According to the European Report by Health at a Glance 2012 OECD25, it is estimated that worldwide, 9.6% of men and 18% of woman at 60 years old have symptomatic OsteoArthritis. It is considered that age is the primary predictive factor for the development and progression of osteoarthritis. Osteoarthritis is more frequent in woman; it increases from age 50 and is most prevalent in hands and knees. Other risk factors include obesity, genetics, sedentary lifestyle, tobacco, excess alcohol consumption and previous trauma. From the clinical point of view the main symptom of osteoarthritis is pain, mechanical characteristics in relation to the use of the joint. Initially it is self-limiting, but as the disease progresses it becomes more persistent. But besides pain, osteoarthritis is characterized by stiffness after a period of inactivity, joint deformity, swelling and loss of function.

According to the ArtRoCad study conducted by the Spanish Society of Rheumatology and Spanish Society of Primary Care, gonarthrosis triples the prevalence of hip osteoarthritis, knee osteoarthritis 66.3% against 23.5% coxarthrosis. 10% have both joints affected. OA is a multifactorial disease, which in some cases results from the interaction of acquired factors, coupled with an inherited predisposition to multiple contributing genes. Knowledge of these genetic factors involved in the onset of the pathology allows us to identify and control individuals at greatest risk by diagnosing the disease earlier, carrying out the introduction of new therapeutic measures, which effectively curb the evolution of process. Formerly osteoarthritis was considered only an acquired disease, however, today it has been shown that this condition has a strong hereditary predisposition, as well as diseases such as diabetes, obesity and osteoporosis among others. For this reason, these types of pathologies have been clustered together under the umbrella of complex diseases, which are the result of the interaction of genetic and environmental factors. This hereditary component explains that while faced with similar external stimuli certain individuals develop the disease and others do not.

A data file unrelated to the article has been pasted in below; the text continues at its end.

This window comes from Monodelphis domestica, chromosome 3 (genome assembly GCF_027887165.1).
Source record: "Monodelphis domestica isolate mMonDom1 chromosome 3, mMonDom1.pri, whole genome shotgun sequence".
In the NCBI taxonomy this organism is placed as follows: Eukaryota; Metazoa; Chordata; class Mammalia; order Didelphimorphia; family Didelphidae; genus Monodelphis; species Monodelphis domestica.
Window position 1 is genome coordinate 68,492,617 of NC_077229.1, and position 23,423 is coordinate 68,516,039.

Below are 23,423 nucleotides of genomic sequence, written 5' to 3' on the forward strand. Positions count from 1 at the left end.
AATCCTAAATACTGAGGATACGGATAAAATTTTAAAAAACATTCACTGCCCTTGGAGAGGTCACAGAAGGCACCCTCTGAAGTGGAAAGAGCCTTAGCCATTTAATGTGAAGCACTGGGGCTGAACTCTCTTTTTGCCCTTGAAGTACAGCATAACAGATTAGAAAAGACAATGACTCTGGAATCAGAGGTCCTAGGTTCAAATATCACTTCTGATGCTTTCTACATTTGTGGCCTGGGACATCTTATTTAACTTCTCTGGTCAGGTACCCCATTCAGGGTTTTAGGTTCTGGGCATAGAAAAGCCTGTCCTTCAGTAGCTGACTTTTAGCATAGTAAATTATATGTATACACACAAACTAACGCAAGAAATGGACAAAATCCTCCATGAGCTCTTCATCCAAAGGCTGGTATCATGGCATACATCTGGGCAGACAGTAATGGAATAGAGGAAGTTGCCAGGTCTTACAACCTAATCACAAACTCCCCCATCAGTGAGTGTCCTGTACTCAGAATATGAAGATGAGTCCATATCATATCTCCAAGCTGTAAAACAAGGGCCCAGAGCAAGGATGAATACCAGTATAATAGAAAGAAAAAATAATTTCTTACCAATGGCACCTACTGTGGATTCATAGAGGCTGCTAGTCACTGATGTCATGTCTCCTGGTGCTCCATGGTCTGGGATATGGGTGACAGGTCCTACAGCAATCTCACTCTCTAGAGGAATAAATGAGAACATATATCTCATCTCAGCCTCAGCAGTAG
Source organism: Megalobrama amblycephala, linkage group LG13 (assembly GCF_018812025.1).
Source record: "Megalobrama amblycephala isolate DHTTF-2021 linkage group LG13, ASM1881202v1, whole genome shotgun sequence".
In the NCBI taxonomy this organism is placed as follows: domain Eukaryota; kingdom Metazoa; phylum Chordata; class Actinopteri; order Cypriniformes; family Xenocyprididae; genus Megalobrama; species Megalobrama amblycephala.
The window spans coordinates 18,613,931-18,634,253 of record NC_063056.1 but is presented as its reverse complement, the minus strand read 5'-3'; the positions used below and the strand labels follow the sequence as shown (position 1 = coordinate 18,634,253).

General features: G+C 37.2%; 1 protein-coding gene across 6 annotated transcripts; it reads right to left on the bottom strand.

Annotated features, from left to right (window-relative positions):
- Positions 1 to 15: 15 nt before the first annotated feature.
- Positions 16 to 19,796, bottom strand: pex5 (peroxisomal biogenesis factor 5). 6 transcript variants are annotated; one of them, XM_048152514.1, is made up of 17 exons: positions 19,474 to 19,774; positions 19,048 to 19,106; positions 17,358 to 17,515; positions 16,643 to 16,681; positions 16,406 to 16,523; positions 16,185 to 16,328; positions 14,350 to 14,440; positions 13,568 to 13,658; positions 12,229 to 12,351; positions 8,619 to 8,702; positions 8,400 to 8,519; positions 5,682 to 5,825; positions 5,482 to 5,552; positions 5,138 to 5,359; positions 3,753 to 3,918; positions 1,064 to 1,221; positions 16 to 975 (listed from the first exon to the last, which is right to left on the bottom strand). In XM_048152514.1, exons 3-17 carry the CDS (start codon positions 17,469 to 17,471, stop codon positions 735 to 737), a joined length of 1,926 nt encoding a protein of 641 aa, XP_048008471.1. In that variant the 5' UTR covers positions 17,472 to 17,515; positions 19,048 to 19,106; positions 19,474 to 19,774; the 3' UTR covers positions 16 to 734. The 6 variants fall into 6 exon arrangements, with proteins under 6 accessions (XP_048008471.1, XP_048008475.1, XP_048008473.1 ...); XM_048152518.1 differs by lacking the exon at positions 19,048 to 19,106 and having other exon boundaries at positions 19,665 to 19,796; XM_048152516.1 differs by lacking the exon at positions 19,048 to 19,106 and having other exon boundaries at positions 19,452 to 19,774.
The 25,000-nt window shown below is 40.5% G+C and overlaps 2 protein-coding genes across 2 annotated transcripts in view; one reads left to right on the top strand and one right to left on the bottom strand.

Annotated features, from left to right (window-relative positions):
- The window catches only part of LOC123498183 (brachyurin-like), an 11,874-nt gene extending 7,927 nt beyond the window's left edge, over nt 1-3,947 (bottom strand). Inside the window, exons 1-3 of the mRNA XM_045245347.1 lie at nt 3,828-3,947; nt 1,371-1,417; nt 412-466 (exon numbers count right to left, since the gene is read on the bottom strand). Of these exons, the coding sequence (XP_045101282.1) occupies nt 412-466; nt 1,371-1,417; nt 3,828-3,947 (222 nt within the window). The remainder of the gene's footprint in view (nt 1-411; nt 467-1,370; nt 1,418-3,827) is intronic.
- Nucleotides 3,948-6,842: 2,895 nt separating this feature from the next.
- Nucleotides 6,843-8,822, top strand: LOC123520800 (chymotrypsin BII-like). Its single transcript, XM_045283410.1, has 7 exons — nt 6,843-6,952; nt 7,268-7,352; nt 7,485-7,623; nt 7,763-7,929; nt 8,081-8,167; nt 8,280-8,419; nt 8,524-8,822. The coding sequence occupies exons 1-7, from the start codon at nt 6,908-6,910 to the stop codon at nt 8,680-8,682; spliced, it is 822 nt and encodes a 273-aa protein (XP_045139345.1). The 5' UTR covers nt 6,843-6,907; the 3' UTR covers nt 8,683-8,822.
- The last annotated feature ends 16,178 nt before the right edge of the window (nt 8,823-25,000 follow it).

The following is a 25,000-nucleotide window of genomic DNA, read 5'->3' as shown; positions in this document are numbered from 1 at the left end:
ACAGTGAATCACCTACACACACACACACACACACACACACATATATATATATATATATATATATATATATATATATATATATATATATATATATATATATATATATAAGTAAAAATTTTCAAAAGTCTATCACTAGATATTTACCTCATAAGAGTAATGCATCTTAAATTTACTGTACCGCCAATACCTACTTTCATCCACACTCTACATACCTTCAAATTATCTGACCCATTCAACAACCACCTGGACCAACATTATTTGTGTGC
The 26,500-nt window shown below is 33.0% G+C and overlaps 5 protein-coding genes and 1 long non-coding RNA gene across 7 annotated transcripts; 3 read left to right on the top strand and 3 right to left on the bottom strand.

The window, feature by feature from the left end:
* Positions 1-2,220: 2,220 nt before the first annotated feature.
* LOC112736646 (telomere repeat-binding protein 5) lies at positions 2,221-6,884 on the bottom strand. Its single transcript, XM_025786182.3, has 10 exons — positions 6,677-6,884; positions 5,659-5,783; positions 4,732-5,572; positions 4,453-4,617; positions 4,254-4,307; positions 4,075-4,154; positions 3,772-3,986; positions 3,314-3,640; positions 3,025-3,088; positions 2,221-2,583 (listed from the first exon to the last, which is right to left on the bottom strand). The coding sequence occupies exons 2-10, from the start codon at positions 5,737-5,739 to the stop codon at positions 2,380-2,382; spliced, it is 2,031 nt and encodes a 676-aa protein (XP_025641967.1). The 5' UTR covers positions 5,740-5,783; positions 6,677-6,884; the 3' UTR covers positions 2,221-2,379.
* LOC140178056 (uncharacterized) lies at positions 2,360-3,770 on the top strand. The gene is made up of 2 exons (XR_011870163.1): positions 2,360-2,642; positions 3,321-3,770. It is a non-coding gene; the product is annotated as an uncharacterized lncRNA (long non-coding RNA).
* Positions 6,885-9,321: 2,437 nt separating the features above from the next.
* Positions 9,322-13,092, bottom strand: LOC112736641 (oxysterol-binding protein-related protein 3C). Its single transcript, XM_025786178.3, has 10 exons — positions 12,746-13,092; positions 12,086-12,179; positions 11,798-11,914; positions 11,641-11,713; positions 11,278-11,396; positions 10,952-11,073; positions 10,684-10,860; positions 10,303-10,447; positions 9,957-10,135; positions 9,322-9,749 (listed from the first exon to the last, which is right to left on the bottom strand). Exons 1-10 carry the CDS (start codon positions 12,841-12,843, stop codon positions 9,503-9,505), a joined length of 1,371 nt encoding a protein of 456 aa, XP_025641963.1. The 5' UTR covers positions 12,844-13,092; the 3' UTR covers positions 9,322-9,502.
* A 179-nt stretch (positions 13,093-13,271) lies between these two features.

Our group started the clinical application of intraarticular injection of growth factors in humans suffering from knee OA after studying the literature on the topic. Parallel to this we initiated two studies on chondral defects, performed in femoral condyles in rabbits treated with intraarticular injections of growth factors and the results obtained from patients with knee OA treated with intraarticular injections of growth factors were collected and published.

The results showed a tendency to cartilage regeneration and the paper titled “PRGF-Endoret Intra-Articular Injection in OsteoArthritic (OA) Knee. A Non Randomized Prospective Longitudinal Analytical Study” all the studied parameters showed statistically significant improvement. Based on all this we decided to conduct several studies to further evaluate the efficacy of intraarticular infiltration of different treatments in knee OA: regenerative cells derived from bone marrow (BMC), regenerative cells derived from adipose tissue (ADRCs) and Plasma Rich in Growth Factors.
knee osteoarthritis is a disease that causes intraarticular pain and functional disability. It is one of the main reasons people go to the doctor.


With age this disease worsens and affects a larger number of people, in adults the figures are around 52% and in older populations up to 85% and in addition, women older than 50 are affected more than men. The World Health Organization WHO defined OsteoArthritis as the resulting mechanical and biochemical events that disrupt the balance between synthesis and degradation of cartilage and subchondral bone. Today it is known that this imbalance, apart from just age, can be caused by many other factors: sex, genetics, race, climate, body weight, work, physical activity and sport, mechanical injuries, bone mineral density, diet, alcohol and tobacco and associated pathologies.


Conventional medical treatments have negative impact on patient health as they affect other organ systems, and also on the economy due to the pharmaceutical expenditure involved.
Conventional surgical treatments work temporarily but over time they wear and because patients are older than when they received the first intervention, it is more difficult to perform the next surgery, and there is a greater health risk for the patient as well as yet another health expense.


Regenerative Medicine poses a radical change in healthcare, it offers the challenge of using the potential of the cells to solve health problems and delay degenerative processes. Using inducing proteins and cells that are activated by the aforementioned proteins means the possibility of solving lesions with the bodies own resources while adding years with improved quality of life. However, there are still no conclusive works that clearly answer questions such as: is the application of inducing proteins sufficient for the treatment of regenerative processes or is the application of cells that respond to stimuli of these proteins required? If cells are used what volumes are effective? What types of cells are suitable for knee OA?

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